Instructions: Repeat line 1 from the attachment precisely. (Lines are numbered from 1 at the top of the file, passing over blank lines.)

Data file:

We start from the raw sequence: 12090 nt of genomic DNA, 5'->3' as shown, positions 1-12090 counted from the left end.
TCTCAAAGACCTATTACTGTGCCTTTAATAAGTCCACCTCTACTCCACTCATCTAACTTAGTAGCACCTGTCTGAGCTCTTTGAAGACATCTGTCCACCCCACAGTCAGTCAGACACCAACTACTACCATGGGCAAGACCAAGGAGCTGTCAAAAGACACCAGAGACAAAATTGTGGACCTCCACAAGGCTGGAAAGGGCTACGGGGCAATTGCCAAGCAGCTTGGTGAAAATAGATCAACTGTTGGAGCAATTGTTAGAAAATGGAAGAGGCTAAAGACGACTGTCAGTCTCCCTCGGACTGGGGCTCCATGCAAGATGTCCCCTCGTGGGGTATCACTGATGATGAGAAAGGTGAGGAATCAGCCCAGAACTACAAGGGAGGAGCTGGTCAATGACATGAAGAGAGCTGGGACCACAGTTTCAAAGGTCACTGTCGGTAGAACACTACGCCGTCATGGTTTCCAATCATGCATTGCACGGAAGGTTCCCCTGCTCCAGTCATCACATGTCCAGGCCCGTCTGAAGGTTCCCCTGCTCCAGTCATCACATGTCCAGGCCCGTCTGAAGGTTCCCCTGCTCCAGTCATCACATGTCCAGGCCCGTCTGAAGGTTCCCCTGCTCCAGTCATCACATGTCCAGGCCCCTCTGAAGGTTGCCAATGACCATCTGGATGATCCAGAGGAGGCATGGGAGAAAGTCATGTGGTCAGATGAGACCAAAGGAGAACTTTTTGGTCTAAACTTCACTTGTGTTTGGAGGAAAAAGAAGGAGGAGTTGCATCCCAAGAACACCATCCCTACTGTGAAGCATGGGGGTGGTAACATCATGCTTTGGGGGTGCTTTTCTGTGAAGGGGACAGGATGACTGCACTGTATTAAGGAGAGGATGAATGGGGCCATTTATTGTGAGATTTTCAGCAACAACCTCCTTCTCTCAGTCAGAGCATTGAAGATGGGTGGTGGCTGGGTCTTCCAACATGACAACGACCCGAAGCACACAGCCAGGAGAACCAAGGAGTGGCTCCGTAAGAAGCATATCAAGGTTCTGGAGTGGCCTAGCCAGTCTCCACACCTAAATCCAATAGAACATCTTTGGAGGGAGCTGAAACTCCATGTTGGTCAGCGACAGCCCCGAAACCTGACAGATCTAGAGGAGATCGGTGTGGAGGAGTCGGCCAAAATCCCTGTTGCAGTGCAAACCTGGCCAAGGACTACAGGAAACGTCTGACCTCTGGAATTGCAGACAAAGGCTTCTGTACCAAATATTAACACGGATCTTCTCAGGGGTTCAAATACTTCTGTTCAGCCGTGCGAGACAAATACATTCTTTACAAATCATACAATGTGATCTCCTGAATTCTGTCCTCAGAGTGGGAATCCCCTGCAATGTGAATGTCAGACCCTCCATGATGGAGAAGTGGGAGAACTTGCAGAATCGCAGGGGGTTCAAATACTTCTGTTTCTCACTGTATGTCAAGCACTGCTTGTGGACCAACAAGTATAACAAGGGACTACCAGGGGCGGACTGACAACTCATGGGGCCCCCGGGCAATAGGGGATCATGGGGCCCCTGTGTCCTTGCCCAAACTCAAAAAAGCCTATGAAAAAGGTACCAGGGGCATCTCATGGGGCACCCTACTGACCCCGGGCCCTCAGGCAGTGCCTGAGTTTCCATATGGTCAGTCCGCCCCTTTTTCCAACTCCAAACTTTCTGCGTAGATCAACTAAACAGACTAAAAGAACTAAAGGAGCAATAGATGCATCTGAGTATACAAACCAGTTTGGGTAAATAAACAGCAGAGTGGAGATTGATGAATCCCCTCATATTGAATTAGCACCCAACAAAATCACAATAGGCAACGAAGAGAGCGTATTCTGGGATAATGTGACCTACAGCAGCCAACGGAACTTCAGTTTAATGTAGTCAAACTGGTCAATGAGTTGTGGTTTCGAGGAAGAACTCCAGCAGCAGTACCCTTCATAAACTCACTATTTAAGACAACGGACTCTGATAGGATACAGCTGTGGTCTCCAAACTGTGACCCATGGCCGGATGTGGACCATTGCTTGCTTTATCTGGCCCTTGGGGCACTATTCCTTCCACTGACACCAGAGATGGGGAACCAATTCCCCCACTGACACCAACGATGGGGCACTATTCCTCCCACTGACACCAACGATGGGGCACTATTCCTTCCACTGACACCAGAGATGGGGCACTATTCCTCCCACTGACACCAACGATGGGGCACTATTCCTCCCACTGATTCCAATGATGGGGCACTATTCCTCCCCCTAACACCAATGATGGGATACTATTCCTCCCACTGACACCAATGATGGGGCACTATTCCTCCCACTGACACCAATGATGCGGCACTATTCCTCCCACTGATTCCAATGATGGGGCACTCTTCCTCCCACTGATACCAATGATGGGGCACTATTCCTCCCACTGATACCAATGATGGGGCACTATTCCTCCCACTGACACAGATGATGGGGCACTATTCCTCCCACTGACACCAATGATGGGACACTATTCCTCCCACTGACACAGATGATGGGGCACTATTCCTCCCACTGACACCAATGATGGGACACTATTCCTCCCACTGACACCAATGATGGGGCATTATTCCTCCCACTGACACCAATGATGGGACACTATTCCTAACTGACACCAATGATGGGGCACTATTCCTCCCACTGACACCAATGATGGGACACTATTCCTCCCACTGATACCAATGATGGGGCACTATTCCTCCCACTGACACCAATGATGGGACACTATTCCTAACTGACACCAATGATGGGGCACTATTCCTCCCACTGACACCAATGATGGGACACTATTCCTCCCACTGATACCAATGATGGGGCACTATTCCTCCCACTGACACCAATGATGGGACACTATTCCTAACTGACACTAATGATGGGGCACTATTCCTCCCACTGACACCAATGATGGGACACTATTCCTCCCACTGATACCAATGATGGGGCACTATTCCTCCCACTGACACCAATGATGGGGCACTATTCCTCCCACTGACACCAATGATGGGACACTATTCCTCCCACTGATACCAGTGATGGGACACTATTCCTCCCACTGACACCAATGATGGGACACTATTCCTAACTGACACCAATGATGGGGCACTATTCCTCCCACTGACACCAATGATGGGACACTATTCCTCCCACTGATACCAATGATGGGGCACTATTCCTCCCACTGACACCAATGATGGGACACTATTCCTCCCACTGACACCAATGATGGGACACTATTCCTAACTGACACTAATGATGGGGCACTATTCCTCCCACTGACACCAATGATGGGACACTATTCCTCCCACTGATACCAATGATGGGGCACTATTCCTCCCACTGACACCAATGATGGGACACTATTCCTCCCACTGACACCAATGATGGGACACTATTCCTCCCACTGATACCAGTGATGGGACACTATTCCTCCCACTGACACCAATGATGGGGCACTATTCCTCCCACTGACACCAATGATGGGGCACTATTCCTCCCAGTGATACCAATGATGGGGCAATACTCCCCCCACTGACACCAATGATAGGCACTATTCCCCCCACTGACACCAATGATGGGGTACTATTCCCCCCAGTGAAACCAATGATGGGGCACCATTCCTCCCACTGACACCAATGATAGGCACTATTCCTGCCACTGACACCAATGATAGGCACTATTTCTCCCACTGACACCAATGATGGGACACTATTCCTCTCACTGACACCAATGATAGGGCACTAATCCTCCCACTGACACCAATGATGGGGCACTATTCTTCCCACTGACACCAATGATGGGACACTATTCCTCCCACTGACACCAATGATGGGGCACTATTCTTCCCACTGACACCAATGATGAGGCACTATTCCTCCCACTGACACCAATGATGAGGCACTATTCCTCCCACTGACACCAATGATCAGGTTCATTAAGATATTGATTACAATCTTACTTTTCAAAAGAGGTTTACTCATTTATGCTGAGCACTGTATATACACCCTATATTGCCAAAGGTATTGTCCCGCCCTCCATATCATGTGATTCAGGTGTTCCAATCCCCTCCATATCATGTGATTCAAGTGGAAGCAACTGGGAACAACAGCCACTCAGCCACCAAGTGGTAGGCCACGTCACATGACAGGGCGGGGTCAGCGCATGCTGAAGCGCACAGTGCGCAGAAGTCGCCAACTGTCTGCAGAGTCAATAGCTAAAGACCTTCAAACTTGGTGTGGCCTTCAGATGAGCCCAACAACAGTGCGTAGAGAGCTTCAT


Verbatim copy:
We start from the raw sequence: 12090 nt of genomic DNA, 5'->3' as shown, positions 1-12090 counted from the left end.